.Jewel Theatre Company’s New ‘Dance of Death’

It’s so dark and cold in Scandinavia for so much of the year that residents often have to turn to indoor sports. Sniping at each other and dissecting their marriages is one popular recreation, according to The Dance of Death, the classic dysfunctional couple drama from Swedish playwright August Strindberg. Written in the fertile artistic era around the turn of the last century, the venerable play gets a modern update in the new production from Jewel Theatre Company.

Strindberg’s drama was first produced in 1900, at a time when European artists like Klimt and Matisse were deconstructing ideas about what was appropriate to see in art and how to paint it. Nordic playwrights like Strindberg and his contemporary and rival Ibsen were exploring what was appropriate to present onstage—daring to lift the lid on conventional bourgeois society and expose the bitterness and disappointment often seething just below the surface. This new JTC production relocates the story to modern times, working from an updated 2012 English translation of the play from Irish playwright Conor McPherson.

Lifelong military man Edgar (Rolf Saxon) is a captain at an artillery base on a small island in the Stockholm archipelago. A misanthrope who clings to his tiny allotment of power and considers himself a rare “decent” man in a world inhabited by “scum,” he lives with his wife in a tower repurposed from a former military prison.

His wife Alice (Julie James), 15 years his junior, is a former stage actress who gave up her career for marriage. Their two children are grown and gone, and while they are approaching their 25th wedding anniversary, it’s little cause for celebration. Alice feels smothered by a bully who has isolated her from friends and family. (She says she retaliated by doing the same to him.) Edgar contends that her mean temper makes her unhappy.

Accusations and biting sarcasm are their principal means of communication. Edgar’s slippery and random grasp of the truth—he makes up incendiary lies which he later claims not to remember—gives the play an unfortunately timely edge. But Alice and Edgar are forced to confront the disarray of their lives when Alice’s visiting cousin Kurt (Stephen Muterspaugh), who first introduced them, walks into their vipers’ nest.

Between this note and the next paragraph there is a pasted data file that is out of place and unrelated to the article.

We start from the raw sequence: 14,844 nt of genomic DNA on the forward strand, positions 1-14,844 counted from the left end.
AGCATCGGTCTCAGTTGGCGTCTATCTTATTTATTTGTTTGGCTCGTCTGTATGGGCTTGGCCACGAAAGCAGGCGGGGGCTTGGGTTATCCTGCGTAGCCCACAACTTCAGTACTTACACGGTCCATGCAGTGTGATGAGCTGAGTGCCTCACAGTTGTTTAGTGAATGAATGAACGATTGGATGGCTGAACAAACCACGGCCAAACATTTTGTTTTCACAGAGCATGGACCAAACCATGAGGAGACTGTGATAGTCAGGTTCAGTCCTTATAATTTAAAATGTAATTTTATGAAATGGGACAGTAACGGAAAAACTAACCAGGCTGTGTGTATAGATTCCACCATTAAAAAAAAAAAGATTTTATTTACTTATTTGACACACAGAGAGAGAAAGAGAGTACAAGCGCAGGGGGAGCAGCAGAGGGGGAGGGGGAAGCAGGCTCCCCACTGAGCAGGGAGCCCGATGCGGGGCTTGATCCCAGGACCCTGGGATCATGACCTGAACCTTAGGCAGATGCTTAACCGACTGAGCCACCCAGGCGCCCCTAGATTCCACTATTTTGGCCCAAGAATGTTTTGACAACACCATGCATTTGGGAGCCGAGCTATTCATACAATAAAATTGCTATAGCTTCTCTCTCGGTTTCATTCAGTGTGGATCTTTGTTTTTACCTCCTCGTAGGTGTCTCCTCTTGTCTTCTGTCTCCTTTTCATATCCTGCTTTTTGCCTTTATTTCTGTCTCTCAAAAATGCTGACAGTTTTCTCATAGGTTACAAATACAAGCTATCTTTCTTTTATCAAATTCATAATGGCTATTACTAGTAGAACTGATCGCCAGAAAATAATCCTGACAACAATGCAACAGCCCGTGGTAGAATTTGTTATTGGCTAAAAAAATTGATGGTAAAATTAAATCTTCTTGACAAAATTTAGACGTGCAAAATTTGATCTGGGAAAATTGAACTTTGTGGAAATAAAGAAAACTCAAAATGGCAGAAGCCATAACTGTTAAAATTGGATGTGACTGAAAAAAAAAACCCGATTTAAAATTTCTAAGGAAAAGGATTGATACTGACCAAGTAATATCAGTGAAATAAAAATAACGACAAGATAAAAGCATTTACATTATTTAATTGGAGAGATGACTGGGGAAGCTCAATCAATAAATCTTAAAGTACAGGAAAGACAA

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The vision for this production belongs to director William Peters, who shapes the action with what is ultimately a forgiving fondness for all three characters, despite their nastier moments. He also designed the set: a solid wall of beige, bleached tan, and steel blue with a vague cinder block motif that emphasizes the characters’ isolation. The few sticks of furniture scattered about suggest a midcentury modern vibe, although B. Modern’s costumes are contemporary. (Except for Edgar’s slyly time-warped military coat, with its brass buttons and piping, that he’s evidently been wearing for the last 25 years.)

I especially liked the subtle way Kurt’s suit in the second act coordinates with the colors of the set, while Alice wears a lot of red, a desperate expression of vitality in this sterile environment. And the pale floorboards make a perfect canvas for Mark Hopkins’ evocative lighting design, when patterns of clouds and sunrise reflect through unseen windows.

There are moments when the upgraded text leads to some minor issues. Since a laptop and an iPod figure into the action, the scramble to find a telephone in one key scene seems odd; doesn’t anybody have a cell phone? And once or twice, the action onstage comes to an uneasy halt while a character goes off to one side to change clothes.

But the production looks great, the performances are solid, and Peters dares to conclude the drama on a wistful note of unexpected redemption.

The Jewel Theatre Company production of ‘The Dance of Death’ plays through April 9 at the Colligan Theater at The Tannery. For tickets, call 425-7506 or visit jeweltheater.net.


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